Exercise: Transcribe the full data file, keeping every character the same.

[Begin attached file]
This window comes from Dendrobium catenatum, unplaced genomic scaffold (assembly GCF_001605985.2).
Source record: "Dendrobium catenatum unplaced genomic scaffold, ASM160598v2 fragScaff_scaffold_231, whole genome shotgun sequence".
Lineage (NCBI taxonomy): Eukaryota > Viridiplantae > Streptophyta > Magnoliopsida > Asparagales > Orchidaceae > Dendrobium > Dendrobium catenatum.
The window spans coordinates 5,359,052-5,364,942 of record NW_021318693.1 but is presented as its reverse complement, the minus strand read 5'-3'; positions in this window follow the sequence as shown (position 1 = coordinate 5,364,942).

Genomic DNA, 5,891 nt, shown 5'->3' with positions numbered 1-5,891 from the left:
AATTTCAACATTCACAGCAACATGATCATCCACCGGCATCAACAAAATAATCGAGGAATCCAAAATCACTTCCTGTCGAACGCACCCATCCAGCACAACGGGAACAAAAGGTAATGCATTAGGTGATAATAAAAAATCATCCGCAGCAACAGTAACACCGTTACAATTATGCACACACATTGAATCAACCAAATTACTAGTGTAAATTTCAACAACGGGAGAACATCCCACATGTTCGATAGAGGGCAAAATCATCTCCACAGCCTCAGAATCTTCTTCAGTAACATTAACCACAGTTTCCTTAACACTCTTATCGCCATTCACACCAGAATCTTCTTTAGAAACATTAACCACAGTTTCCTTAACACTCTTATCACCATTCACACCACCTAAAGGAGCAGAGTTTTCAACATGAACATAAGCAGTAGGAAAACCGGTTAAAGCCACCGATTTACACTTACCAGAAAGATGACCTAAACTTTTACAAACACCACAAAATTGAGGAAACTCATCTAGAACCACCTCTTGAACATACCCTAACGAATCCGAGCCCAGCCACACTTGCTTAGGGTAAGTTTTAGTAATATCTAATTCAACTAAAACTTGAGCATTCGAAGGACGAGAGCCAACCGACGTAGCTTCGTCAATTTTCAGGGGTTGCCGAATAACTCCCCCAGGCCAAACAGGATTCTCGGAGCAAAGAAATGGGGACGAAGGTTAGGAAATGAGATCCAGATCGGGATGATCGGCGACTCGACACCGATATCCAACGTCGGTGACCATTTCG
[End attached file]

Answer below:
This window comes from Dendrobium catenatum, unplaced genomic scaffold (assembly GCF_001605985.2).
Source record: "Dendrobium catenatum unplaced genomic scaffold, ASM160598v2 fragScaff_scaffold_231, whole genome shotgun sequence".
Lineage (NCBI taxonomy): Eukaryota > Viridiplantae > Streptophyta > Magnoliopsida > Asparagales > Orchidaceae > Dendrobium > Dendrobium catenatum.
The window spans coordinates 5,359,052-5,364,942 of record NW_021318693.1 but is presented as its reverse complement, the minus strand read 5'-3'; positions in this window follow the sequence as shown (position 1 = coordinate 5,364,942).

Genomic DNA, 5,891 nt, shown 5'->3' with positions numbered 1-5,891 from the left:
AATTTCAACATTCACAGCAACATGATCATCCACCGGCATCAACAAAATAATCGAGGAATCCAAAATCACTTCCTGTCGAACGCACCCATCCAGCACAACGGGAACAAAAGGTAATGCATTAGGTGATAATAAAAAATCATCCGCAGCAACAGTAACACCGTTACAATTATGCACACACATTGAATCAACCAAATTACTAGTGTAAATTTCAACAACGGGAGAACATCCCACATGTTCGATAGAGGGCAAAATCATCTCCACAGCCTCAGAATCTTCTTCAGTAACATTAACCACAGTTTCCTTAACACTCTTATCGCCATTCACACCAGAATCTTCTTTAGAAACATTAACCACAGTTTCCTTAACACTCTTATCACCATTCACACCACCTAAAGGAGCAGAGTTTTCAACATGAACATAAGCAGTAGGAAAACCGGTTAAAGCCACCGATTTACACTTACCAGAAAGATGACCTAAACTTTTACAAACACCACAAAATTGAGGAAACTCATCTAGAACCACCTCTTGAACATACCCTAACGAATCCGAGCCCAGCCACACTTGCTTAGGGTAAGTTTTAGTAATATCTAATTCAACTAAAACTTGAGCATTCGAAGGACGAGAGCCAACCGACGTAGCTTCGTCAATTTTCAGGGGTTGCCGAATAACTCCCCCAGGCCAAACAGGATTCTCGGAGCAAAGAAATGGGGACGAAGGTTAGGAAATGAGATCCAGATCGGGATGATCGGCGACTCGACACCGATATCCAACGTCGGTGACCATTTCG